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Role of Pressure In Training

Role of Pressure In Training

As humans, we face all sorts of pressures in our daily lives and we respond differently for different reasons based on our own capability to handle pressure. Maybe did not learn how to react to these pressures when we were younger. Perhaps, because we have some form of insecurity that manifested from past life experiences. Some people have the capacity to take it as a challenge for growth. A mixture of all three of these things sometimes affects the situation.

When you seriously think about it, it makes complete sense. When you are driving in the left lane and someone starts tailgating, you either go up or slow down. You have options and may react to your state of mind at that time that day. It is an example of physical pressure.

Some of us put immense mental pressure on ourselves. The pressure to acquire knowledge of something rapidly or to be perfect in a skill when that sometimes takes time. It is called being hard on yourself.

Life is a lot about pressure on and pressure off, and to think that would be different for a dog would be a miscommunication.

Have you ever given a bone to one dog and watched the second dog come and sit there until the dog with the bone walked away? This is physical pressure to give the toy or bone and often causes defensive behavior by the dog that has the bone at some point if it is allowed to happen. How the dog reacts with the bone depends mostly on the dog, but is it fair? Not at all.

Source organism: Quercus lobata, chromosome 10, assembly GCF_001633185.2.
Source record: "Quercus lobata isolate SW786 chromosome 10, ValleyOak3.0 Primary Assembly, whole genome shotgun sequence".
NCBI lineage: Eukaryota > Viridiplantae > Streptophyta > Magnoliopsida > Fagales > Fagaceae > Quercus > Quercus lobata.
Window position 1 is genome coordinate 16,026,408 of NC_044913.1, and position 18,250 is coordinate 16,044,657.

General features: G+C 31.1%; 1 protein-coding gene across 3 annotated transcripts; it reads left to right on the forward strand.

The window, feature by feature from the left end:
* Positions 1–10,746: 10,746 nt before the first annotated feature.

Social pressure is a large problem for many dogs and some are not equipped to handle what comes in the box.

They make the wrong decisions because they are not comfortable and nobody listens and helps them out when they need it. If the dog has questionable social history and a new dog comes too close or hangs too long in his room, this can cause a reaction. This is how behavior issues begin and escalate. Go to your nearest dog park and watch the unfolding for yourself

It can be problematic if too much mental pressure is put on some dogs, causing frustration if there is no outlet for them, while others manage it very well. Some dogs will redirect in certain situations and some will shut down and some will simply obey. It always depends on the dog.

Knowing how your dog responds to pressure will help it in all aspects of its life, whether it is social or training oriented. Teaching the commands that are needed to maintain your dog are important and really not that hard to teach. Equal if not more important is learning how to prepare his/her body language. This is the best part of everything!

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